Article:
Disinfo: Nine days before the war, Lady Gaga warned about it


Lady Gaga, known for her connections to the elite of transnational centres, released a clip called “911”. 9/11 for experts has become a formula for disaster. In Gaga’s video, “Warning” is written in Armenian, that is, in English WARning – war. In the belief of the 911 occultists, it means “bypassing God.” According to occultists-globalists, they should be informed in advance of their plan so that God does not interfere directly in the work. The video clearly shows two important characters: a man with a black oriental appearance and a woman in a traditional Russian white dress, which symbolize Turkey and Russia. In fact, in the language of symbols, the globalists have openly stated that they plan to sacrifice us  (Armenians) and pit Turkey and Russia against each other.


Conspiracy theory.

Conspiracy theories about the "deep state"  are widespread, they promote the narrative about a global elite secretly ruling the world. In most cases, the “deep state” is referred to as American elites, who promote aggressive wars and prevent US reconciliation with Russia. The idea of a "deep state" has always been very popular among conspiracy theorists.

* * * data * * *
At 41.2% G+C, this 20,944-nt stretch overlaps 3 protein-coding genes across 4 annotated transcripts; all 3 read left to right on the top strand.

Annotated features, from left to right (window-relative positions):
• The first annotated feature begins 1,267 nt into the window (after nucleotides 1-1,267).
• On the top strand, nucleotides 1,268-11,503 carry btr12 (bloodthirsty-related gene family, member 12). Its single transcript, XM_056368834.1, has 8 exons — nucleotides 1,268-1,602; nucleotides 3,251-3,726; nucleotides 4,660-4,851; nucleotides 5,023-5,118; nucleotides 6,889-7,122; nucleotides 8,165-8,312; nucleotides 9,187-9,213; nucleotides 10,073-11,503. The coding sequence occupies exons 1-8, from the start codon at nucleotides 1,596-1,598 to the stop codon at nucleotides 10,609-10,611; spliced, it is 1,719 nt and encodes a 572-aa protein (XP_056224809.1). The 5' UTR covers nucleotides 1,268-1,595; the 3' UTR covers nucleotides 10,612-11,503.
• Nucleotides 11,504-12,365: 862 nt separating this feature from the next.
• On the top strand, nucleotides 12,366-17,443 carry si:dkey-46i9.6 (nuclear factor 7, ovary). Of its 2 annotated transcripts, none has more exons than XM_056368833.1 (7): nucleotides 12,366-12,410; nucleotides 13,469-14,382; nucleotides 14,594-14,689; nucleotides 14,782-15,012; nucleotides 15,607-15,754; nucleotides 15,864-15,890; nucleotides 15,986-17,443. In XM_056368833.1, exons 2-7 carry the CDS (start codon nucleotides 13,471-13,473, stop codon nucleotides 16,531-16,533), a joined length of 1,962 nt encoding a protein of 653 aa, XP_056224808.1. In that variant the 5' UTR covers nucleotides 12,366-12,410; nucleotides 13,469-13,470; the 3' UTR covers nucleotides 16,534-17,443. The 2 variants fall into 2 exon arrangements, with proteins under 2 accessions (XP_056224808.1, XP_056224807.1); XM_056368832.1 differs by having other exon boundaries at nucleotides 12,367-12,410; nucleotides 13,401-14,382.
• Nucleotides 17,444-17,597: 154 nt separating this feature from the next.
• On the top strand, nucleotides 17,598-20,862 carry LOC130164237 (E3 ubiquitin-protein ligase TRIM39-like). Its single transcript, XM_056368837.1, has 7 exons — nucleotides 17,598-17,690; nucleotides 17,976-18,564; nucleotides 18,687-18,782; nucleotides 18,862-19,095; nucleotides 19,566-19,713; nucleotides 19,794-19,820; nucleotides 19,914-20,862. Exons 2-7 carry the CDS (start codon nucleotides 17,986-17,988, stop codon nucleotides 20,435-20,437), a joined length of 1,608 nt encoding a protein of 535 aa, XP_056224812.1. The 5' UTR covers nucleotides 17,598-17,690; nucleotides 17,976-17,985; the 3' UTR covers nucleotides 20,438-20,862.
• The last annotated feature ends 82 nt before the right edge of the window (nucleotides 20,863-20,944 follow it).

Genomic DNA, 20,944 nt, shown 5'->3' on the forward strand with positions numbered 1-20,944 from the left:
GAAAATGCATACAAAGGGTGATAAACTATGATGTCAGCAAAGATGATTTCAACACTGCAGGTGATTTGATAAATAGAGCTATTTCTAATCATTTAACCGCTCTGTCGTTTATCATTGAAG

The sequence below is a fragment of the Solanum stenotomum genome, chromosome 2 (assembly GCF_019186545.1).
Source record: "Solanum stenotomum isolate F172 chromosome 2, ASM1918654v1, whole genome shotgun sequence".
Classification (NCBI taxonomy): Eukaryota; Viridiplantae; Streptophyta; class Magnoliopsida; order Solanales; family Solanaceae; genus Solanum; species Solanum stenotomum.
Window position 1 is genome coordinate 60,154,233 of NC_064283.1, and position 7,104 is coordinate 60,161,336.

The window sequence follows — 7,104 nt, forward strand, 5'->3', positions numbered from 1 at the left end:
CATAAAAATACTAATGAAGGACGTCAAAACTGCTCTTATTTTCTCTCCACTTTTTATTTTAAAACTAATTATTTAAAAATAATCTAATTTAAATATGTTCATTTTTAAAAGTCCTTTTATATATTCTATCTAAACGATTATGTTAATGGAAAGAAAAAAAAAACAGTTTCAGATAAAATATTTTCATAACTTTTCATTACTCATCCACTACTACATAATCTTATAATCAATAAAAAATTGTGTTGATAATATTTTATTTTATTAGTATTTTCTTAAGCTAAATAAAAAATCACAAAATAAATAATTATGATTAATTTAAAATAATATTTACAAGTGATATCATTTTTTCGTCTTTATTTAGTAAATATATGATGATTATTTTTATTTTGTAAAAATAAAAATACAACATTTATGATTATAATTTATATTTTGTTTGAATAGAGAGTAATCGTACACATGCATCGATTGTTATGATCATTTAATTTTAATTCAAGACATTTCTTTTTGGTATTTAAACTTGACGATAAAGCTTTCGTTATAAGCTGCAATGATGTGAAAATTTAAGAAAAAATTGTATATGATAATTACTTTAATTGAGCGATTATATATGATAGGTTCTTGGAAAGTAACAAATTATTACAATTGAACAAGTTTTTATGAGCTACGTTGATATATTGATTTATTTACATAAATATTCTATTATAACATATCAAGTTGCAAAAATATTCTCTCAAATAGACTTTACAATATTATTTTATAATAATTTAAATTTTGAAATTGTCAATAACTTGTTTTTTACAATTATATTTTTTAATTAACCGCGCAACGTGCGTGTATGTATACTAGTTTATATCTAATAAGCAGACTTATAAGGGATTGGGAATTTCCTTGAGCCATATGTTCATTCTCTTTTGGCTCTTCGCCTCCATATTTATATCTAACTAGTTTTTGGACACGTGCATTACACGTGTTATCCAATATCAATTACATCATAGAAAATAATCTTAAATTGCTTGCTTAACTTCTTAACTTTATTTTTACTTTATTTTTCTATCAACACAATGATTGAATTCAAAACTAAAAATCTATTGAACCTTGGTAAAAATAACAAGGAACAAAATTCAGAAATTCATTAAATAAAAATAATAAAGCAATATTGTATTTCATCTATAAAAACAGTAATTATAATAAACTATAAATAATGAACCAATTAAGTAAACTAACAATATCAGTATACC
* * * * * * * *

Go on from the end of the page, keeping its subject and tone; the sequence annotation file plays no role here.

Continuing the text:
The music video was directed by filmmaker Tarsem Singh who visually references The Color of Pomegranate, a Soviet art film by Armenian filmmaker Sergei Parajanov. The film poster also appears on the street scene at the end of the video. Many pieces and decors featuring in the film are designed by Russian-Armenian artist Karina Akopyan.

The recent escalation in the Nagorno-Karabakh region is a continuation of the decades-old conflict between Azerbaijan and Armenia.

The EU has urged "an immediate cessation of hostilities," a call echoed by the U.S. State Department and the United Nations.


  • Reported in: Issue 215
  • DATE OF PUBLICATION: 07/10/2020
  • Language/target audience: Armenian
  • Country: Turkey, Russia
  • Keywords: Nagorno-Karabakh, Deep state, Secret elites / global elites, Conspiracy theory